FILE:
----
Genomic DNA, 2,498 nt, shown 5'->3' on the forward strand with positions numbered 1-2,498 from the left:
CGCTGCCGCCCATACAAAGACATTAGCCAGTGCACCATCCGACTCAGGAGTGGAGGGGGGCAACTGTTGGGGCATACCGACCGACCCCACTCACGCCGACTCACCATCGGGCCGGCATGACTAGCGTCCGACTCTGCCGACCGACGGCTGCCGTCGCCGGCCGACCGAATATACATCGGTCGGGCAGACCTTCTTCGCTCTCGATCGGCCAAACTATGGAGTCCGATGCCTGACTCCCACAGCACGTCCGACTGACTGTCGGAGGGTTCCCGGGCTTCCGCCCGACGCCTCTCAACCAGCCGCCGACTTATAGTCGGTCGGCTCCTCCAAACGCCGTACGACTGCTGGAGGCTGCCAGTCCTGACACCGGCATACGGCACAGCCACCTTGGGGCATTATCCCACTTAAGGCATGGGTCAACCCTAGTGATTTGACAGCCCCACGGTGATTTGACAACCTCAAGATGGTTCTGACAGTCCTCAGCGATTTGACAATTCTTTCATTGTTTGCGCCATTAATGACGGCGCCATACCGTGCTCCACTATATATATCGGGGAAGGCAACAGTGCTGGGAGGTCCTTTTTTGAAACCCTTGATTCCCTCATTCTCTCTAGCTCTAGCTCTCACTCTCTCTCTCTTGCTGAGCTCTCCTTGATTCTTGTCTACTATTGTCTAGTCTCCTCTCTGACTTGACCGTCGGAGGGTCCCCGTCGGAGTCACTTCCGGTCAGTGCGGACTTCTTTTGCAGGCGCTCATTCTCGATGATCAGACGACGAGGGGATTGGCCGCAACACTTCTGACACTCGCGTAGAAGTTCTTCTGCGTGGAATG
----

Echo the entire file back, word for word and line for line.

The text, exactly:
Genomic DNA, 2,498 nt, shown 5'->3' on the forward strand with positions numbered 1-2,498 from the left:
CGCTGCCGCCCATACAAAGACATTAGCCAGTGCACCATCCGACTCAGGAGTGGAGGGGGGCAACTGTTGGGGCATACCGACCGACCCCACTCACGCCGACTCACCATCGGGCCGGCATGACTAGCGTCCGACTCTGCCGACCGACGGCTGCCGTCGCCGGCCGACCGAATATACATCGGTCGGGCAGACCTTCTTCGCTCTCGATCGGCCAAACTATGGAGTCCGATGCCTGACTCCCACAGCACGTCCGACTGACTGTCGGAGGGTTCCCGGGCTTCCGCCCGACGCCTCTCAACCAGCCGCCGACTTATAGTCGGTCGGCTCCTCCAAACGCCGTACGACTGCTGGAGGCTGCCAGTCCTGACACCGGCATACGGCACAGCCACCTTGGGGCATTATCCCACTTAAGGCATGGGTCAACCCTAGTGATTTGACAGCCCCACGGTGATTTGACAACCTCAAGATGGTTCTGACAGTCCTCAGCGATTTGACAATTCTTTCATTGTTTGCGCCATTAATGACGGCGCCATACCGTGCTCCACTATATATATCGGGGAAGGCAACAGTGCTGGGAGGTCCTTTTTTGAAACCCTTGATTCCCTCATTCTCTCTAGCTCTAGCTCTCACTCTCTCTCTCTTGCTGAGCTCTCCTTGATTCTTGTCTACTATTGTCTAGTCTCCTCTCTGACTTGACCGTCGGAGGGTCCCCGTCGGAGTCACTTCCGGTCAGTGCGGACTTCTTTTGCAGGCGCTCATTCTCGATGATCAGACGACGAGGGGATTGGCCGCAACACTTCTGACACTCGCGTAGAAGTTCTTCTGCGTGGAATG